The ulnar collateral ligament is a strong, fan-shaped condensation of the fibrous joint capsule. It is located on the inner side of the joint. This ligament prevents excessive outward movement of the elbow joint.
The radial collateral ligament is also a strong, fan-shaped condensation of the fibrous joint capsule. It is located on the outer side of the joint. This ligament prevents excessive inward movement of the elbow joint.
The biceps muscle in a large muscle that works to bend the elbow as well as elevate the shoulder. This muscle is connected to the bones above and below the arm by a thick strong tendon. There are two heads to the biceps muscle, the long head and the short head. With repetitive use, the biceps tendon can become inflamed and painful during use.
The bursa is a slippery sac between the skin and the bones at the tip of the elbow. The bursa allows the skin to move freely over the underlying bone. Normally, the bursa is flat. If it becomes irritated or inflamed due to repetitive movement, a condition known as olecranon bursitis develops.
Golfer's elbow (medial epicondylitis) is an inflammatory disorder. Golfer's elbow results when the muscles that flex the wrist are overused. This overuse results in swelling or inflammation of the muscle tendons. Golfer's elbow is named as such due to its common occurrence in people who play the sport. Repetitive flexing of the wrist contributes to this disorder.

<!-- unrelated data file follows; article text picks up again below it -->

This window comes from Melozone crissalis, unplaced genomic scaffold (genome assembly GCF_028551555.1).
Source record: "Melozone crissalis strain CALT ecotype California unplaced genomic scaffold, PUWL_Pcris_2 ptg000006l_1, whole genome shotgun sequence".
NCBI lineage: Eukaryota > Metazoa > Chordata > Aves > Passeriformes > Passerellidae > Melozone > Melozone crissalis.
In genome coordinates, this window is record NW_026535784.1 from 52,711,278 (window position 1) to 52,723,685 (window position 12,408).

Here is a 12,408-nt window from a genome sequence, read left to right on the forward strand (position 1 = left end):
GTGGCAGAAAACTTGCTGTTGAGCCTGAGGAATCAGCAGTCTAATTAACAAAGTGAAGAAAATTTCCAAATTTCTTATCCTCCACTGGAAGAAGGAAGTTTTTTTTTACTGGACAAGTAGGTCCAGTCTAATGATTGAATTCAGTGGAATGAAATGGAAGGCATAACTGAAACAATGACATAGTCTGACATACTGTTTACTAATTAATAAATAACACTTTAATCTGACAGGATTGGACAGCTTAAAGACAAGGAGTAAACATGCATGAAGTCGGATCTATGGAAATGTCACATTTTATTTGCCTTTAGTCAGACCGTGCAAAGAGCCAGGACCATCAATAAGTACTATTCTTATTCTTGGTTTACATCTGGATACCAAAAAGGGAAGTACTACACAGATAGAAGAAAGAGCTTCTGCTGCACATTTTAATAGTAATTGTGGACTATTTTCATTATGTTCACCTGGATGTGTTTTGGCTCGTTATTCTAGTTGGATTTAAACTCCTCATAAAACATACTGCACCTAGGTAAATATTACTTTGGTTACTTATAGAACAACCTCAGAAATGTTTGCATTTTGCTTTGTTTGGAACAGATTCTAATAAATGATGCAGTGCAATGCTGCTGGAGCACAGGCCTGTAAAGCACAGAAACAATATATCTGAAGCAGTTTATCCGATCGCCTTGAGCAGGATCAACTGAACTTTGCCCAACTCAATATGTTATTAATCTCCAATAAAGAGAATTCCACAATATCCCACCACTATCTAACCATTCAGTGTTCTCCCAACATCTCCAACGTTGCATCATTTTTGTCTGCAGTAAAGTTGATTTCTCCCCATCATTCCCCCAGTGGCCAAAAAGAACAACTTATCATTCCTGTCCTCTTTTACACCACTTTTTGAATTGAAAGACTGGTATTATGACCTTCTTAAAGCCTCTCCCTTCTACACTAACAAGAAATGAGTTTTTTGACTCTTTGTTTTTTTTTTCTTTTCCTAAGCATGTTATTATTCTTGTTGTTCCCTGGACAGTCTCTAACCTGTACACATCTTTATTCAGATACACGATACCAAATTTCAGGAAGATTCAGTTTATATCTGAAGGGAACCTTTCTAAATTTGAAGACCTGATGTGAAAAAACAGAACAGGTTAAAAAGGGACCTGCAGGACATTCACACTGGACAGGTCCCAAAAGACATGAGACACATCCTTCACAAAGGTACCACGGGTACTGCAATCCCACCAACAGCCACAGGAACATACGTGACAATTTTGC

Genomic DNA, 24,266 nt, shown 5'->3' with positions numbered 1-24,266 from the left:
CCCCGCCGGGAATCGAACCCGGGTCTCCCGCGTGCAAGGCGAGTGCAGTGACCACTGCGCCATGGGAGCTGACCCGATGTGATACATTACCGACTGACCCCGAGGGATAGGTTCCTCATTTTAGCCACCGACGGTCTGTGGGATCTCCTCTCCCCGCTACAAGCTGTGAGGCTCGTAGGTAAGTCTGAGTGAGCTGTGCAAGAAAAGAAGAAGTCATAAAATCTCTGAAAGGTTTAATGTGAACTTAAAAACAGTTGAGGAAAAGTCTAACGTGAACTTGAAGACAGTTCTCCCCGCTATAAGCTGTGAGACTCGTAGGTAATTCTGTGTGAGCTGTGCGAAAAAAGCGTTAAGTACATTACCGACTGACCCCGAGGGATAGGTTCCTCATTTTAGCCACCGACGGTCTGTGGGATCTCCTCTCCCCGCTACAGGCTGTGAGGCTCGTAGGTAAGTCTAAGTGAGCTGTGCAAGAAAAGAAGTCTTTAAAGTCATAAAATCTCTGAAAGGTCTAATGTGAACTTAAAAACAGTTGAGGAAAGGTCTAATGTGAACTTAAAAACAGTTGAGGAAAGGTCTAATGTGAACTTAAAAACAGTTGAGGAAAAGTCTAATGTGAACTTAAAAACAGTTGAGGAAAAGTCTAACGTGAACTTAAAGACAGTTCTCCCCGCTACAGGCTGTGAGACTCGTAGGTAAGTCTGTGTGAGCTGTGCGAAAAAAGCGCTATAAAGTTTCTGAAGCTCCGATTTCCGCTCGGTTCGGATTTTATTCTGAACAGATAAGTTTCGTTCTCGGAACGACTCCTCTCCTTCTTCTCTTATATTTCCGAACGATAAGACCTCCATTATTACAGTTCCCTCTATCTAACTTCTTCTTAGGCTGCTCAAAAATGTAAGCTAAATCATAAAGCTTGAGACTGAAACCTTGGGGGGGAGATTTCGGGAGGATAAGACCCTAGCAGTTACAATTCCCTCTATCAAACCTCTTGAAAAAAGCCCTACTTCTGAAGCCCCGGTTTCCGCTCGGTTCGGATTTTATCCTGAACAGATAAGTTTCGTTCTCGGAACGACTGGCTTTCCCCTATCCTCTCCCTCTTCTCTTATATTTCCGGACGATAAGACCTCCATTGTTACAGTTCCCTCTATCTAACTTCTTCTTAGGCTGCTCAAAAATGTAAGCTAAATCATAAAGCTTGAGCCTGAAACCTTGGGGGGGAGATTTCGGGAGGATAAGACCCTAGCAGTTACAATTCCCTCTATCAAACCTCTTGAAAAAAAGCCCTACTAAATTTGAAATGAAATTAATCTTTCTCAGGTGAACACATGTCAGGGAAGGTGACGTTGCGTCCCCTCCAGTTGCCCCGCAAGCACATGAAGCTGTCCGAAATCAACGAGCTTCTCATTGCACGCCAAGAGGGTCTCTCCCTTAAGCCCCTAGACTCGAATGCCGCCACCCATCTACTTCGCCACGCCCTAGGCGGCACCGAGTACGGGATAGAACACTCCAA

Tennis elbow (lateral epicondylitis) is also an inflammatory disorder. Tennis elbow results when the muscles that extend the wrist are overused. This overuse results in swelling or inflammation of the muscle tendons. This inflammation causes pain and discomfort at the outer aspect of the elbow joint.
Elbow RehabilitationStretching and strengthening of the elbow muscles is an important way to recover from injuries and prevent them from reoccurring.
Exercising the biceps and triceps not only increases arm strength, but helps stabilize and prevent elbow injuries.
Elbow Strengthening Exercises